Though 2022 hasn’t been a particularly bright year for the blockchain space, the technology still has room to grow. The consensus from experts is that 2023 may see a move toward increased adoption of Web3 technology including blockchain as many will start to realize that it has to offer plenty of benefits over traditional systems such as increased security and transparency, lower costs, faster transactions, and more efficient storage space.
Here, IT experts in the field share their predictions for blockchain in 2023.
- Blockchain data sharing comes into focus: In 2023 we will see Blockchain data sharing system architectures empower users to gain control over the ownership of their data. Users will start to ‘own’ their data and decide who has access to it. This will impact healthcare/medical and financial services first, but these new architectures could also have a dramatic effect on advertising and social media.—Manjusha Madabushi, CTO and co-founder of Talentica Software
- In us we trust: Decentralized architectures and ecosystems: Even with market volatility surrounding cryptocurrency, the enterprise potential of blockchain and digital assets is continuing to grow. As blockchain-powered “trustless ecosystems” evolve into Web3, they’re becoming key to the creation and monetization of digital assets.—Deloitte’s chief futurist Mike Bechtel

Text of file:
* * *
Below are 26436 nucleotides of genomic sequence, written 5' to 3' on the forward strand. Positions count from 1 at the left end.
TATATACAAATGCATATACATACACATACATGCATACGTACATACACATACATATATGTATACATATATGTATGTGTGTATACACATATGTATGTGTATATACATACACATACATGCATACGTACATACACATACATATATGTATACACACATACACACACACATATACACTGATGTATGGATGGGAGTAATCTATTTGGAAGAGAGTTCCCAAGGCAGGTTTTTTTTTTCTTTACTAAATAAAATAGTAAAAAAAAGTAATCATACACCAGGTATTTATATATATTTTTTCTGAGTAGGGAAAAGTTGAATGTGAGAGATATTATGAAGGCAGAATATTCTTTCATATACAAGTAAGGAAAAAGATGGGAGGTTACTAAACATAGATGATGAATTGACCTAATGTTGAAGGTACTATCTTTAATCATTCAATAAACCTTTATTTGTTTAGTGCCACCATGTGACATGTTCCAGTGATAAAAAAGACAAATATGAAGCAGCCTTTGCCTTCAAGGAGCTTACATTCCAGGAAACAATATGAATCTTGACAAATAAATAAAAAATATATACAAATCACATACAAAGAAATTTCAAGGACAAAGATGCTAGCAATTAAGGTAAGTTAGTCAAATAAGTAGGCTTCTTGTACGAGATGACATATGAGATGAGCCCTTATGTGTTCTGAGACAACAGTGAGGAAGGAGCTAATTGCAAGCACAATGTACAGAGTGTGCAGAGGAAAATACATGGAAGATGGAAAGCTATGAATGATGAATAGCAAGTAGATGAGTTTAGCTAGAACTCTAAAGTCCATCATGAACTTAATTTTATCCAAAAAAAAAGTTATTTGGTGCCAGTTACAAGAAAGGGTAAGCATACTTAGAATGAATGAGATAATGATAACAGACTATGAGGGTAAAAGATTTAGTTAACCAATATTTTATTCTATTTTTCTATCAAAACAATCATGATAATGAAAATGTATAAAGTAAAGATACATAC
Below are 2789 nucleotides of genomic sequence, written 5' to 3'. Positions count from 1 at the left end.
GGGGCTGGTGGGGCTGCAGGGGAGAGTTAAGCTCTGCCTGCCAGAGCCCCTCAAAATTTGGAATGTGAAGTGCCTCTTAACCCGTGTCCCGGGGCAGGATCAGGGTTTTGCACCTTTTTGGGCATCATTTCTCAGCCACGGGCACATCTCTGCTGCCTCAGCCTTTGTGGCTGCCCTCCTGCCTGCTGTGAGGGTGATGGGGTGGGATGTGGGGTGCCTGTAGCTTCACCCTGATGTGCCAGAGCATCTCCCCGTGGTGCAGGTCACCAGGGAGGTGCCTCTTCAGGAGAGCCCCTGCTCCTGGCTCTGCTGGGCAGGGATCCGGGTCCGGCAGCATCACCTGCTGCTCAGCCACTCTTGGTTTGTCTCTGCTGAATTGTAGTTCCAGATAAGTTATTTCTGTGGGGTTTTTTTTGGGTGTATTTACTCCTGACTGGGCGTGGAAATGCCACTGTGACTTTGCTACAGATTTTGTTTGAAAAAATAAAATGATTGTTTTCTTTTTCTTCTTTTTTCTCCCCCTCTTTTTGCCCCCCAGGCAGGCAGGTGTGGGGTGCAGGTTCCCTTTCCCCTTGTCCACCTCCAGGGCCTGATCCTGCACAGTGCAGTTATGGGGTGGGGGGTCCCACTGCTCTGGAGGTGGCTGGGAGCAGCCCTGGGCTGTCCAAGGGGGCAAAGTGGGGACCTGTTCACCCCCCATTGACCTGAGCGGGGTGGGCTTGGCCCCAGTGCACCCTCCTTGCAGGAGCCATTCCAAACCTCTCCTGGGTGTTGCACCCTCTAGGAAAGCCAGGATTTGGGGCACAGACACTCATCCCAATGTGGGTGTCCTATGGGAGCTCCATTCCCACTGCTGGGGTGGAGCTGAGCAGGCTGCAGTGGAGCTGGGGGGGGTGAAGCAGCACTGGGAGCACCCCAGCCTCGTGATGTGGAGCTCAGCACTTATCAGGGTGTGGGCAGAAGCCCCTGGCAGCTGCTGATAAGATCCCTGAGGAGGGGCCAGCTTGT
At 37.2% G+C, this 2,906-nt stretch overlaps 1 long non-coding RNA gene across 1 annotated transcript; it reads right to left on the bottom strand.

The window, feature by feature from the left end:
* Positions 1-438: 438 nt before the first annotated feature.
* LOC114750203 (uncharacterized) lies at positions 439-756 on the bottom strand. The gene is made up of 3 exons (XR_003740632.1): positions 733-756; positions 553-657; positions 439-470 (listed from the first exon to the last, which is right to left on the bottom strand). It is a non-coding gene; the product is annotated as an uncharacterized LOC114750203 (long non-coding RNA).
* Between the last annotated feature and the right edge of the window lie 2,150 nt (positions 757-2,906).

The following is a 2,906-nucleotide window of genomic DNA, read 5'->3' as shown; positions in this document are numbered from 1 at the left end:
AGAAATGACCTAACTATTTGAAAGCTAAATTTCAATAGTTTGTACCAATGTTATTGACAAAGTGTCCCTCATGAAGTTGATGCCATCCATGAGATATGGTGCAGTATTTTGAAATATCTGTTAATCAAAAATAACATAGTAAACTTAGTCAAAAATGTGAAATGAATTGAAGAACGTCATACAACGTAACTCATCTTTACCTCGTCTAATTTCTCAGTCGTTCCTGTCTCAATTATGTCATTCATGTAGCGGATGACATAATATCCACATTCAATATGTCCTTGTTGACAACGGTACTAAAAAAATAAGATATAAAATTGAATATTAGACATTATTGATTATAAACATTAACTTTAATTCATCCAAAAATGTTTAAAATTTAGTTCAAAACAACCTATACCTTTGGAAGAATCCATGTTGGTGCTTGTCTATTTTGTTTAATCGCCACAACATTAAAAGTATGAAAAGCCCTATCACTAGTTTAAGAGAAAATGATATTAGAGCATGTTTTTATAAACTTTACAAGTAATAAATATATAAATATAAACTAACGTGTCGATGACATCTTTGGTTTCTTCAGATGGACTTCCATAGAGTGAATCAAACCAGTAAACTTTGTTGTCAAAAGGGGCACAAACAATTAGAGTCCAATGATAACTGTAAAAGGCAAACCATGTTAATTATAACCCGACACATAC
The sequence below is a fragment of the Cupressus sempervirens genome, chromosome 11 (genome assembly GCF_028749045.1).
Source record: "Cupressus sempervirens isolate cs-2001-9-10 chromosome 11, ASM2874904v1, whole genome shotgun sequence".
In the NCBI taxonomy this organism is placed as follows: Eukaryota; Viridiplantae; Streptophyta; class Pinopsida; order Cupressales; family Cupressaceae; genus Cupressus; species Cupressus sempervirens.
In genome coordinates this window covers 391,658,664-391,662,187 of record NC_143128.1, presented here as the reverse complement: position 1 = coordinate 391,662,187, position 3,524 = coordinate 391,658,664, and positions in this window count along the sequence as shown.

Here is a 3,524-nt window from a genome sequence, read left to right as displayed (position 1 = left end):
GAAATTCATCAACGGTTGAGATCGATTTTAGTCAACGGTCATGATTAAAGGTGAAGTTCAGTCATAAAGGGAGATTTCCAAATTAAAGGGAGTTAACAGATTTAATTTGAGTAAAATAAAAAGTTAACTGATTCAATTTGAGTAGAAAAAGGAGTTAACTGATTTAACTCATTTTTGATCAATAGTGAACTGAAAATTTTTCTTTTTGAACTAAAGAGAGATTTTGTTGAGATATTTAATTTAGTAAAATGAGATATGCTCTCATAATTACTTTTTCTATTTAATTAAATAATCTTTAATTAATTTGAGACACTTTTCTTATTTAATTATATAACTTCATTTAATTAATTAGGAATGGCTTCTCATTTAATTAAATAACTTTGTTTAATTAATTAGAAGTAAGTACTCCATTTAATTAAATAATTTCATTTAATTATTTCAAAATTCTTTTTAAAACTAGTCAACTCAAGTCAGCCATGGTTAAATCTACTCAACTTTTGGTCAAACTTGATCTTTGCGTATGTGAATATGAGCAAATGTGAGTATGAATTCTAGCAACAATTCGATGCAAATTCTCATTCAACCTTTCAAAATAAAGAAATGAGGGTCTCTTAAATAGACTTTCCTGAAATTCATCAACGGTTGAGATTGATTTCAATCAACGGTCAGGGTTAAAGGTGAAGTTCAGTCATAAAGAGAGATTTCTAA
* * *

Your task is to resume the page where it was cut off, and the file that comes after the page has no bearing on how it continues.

- Cybersecurity will become blockchain-based: Blockchain has proven extremely useful for secure and decentralized information exchange. Up until now, blockchain-based tools have been too expensive to implement because of the novelty of the technology. However, many experts predict that in 2023 blockchain technology will be used in cybersecurity more and more often.—Marijus Briedis, CTO of NordVPN
- Emerging technologies disrupt the industry: Emerging technologies, like blockchain, esports and simulation, are disrupting traditional industries, offering future-focused innovation and converging into the next iteration of the web. These technologies are causing an explosion in the rate, complexity and volume of data, and creating an even more pressing need for analytics, machine learning and AI to help make sense of it all. Looking to the future, they offer opportunities to reimagine the ways we solve complex problems, and ultimately scale human observation and decision-making.—Bryan Harris, executive vice president and chief technology officer, SAS